How did your workplace support you? How can they support you better?

Working during a pandemic was extra taxing for those of us who continued to work. As some employees  left due to health issues and safety concerns, most days we had twice the workload than we would have on a normal day. During the first few months, my workplace gave us a raise for our efforts. This really helped us, however, in the long run they did not continue with this initiative. I think the current circumstances and the added workload on the employees make them well deserved for a raise. Continuing that initiative would have definitely allowed us to have a more balanced work and personal life, which has been difficult to maintain during this pandemic. Besides this, more flexible work schedules would help us all, especially those of us commuting to work every day.

How was your experience with the customers?

There was a  panic working in all of us. Most customers were really nice and cooperative. Most of them try to thank and let us know their appreciation for our efforts. And we in turn also appreciate that. However, there are always people who are disrespectful and who do not follow mask rules or would not follow the ‘six-feet distance’ rule. They do not realize how doing so is putting all of us – the employees, the customers, our families that we go back to – at risk.

How can the community support you better?

I think the biggest support we can receive is understanding and respect. I just want people to realize that every day we are putting ourselves and our close ones at risk to go to work. Whenever I meet a nice and respectful customer, everyday works seems much more rewarding. But meeting a rude customer can feel equally draining. I just hope everyone can realize the sacrifices we have to make every day so we can be at work to provide them with the safest service during this pandemic. I hope they cooperate with us and follow proper safety measures and help us keep everyone safe.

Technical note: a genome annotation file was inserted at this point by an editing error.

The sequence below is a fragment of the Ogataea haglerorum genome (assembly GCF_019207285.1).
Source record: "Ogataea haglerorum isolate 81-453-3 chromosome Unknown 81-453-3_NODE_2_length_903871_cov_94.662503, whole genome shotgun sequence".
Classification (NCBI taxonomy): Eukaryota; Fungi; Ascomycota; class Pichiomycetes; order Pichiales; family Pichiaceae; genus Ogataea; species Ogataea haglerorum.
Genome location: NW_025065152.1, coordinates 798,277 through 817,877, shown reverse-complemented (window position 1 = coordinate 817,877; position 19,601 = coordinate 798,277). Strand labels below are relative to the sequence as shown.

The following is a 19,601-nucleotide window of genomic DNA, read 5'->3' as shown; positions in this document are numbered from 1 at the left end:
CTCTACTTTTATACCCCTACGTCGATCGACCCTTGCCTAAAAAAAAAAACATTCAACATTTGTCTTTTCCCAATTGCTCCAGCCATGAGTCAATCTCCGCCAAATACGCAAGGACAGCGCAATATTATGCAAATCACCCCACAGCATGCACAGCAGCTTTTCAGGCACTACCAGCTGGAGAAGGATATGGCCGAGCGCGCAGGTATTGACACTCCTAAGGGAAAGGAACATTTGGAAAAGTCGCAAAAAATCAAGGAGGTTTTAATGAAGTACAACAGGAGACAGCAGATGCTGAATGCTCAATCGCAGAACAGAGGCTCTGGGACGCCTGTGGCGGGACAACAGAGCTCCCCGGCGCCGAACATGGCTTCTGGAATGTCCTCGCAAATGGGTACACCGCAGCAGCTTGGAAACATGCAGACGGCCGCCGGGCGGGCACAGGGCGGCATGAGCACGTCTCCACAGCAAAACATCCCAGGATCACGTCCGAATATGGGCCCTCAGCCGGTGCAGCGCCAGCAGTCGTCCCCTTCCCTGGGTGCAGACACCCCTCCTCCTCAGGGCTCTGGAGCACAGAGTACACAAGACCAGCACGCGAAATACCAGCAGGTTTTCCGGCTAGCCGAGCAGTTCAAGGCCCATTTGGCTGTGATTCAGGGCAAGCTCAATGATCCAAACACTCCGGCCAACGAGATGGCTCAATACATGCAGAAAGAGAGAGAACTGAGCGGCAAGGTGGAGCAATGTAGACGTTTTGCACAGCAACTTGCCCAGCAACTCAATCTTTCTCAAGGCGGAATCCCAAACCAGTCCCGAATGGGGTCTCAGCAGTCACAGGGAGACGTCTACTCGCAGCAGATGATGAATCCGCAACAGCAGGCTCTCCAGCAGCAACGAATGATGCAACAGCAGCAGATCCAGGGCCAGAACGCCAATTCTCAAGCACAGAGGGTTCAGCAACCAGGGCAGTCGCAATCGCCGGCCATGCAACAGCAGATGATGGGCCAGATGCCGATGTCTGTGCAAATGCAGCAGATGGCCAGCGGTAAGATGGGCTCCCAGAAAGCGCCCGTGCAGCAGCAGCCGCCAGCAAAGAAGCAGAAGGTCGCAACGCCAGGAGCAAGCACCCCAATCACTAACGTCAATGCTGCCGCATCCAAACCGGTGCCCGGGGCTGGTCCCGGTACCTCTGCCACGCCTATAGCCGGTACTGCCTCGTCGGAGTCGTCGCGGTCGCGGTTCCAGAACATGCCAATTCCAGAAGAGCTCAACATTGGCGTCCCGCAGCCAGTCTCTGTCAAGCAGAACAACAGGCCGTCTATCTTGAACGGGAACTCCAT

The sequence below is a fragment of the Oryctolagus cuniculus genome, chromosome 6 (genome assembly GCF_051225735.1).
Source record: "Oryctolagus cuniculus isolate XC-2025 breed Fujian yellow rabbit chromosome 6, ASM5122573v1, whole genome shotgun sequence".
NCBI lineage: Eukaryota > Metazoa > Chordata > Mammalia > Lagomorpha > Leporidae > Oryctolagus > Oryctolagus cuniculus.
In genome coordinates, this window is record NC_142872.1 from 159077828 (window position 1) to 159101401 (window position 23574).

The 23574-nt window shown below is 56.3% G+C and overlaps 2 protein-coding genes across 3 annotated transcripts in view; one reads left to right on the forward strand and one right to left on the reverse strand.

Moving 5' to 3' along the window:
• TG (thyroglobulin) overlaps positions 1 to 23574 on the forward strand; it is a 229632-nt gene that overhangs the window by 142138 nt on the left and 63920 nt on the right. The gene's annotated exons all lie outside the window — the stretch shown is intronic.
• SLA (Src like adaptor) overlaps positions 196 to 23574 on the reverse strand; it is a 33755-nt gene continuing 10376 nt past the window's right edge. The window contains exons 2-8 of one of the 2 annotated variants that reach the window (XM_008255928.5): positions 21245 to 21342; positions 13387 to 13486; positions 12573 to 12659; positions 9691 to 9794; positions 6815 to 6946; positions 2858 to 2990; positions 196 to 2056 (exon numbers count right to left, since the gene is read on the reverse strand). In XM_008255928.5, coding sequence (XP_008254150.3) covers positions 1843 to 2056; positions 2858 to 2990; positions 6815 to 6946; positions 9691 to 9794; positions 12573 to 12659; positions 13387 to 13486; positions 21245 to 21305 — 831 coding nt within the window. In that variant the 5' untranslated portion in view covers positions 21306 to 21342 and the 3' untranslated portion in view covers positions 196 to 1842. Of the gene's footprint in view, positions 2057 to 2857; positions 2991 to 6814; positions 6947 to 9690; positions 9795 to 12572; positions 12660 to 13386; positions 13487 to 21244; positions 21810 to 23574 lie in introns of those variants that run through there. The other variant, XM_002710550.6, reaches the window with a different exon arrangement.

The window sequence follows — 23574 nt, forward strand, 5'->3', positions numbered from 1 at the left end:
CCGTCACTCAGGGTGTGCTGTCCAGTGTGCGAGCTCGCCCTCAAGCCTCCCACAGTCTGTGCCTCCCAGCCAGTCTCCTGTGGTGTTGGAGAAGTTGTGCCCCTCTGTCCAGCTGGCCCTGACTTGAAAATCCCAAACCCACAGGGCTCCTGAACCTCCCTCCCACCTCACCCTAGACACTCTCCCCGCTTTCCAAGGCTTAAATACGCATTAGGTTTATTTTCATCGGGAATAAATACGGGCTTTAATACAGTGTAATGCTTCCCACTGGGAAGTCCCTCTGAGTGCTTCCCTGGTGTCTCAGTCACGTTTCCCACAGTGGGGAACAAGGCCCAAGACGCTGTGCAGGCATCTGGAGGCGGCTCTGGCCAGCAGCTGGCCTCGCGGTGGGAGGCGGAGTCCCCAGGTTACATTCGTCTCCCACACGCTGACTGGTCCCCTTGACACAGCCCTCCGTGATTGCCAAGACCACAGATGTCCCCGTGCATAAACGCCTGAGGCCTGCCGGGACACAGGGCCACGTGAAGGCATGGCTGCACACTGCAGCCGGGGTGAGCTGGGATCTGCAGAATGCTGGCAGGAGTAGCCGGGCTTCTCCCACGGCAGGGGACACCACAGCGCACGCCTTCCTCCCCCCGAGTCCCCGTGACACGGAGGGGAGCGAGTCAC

Do you have any last messages or anything you would like to share that you have learned through this experience?

During this time, one of the biggest things I learned was managing my fear and getting to work every day. It’s different because the fear is not just for my own health but also for the health of my family and anyone else I come across. This experience really taught me how to manage my fears and how to not let my fears control me. I also realized how each of our individual steps can play a big role in any condition. Just by taking care of our personal safety we can reduce the chances of spreading the virus by a great deal. I really do hope that people follow these safety measures and do their part in keeping everyone in the community safe. I also hope that people are more respectful to each of the essential service providers during this pandemic and most importantly be kind.

Thank you, Ms. Matin for your time. You should be proud of the work you are doing to keep our community running in this difficult time. You are truly essential in all its meaning. I thank you for being so courageous and kind during this extremely difficult and unusual circumstances.

            Dear readers, every day in our community, many people are putting their lives at risk so we can be safe during this difficult time. I hope the next time you are outside enjoying these services, you take a small amount of time out of your day and let these heroes know how much you appreciate them.

Sreya is a second year student at UTM. Sreya is majoring in Psychology with double minors in Women and Gender Studies and Political Science. She has an ardent love for everything Jane Austen and Meg Cabot. Besides her books, Sreya loves travelling, watching movies and putting faith in the power we all have within ourselves to work towards changing the world to be a better place.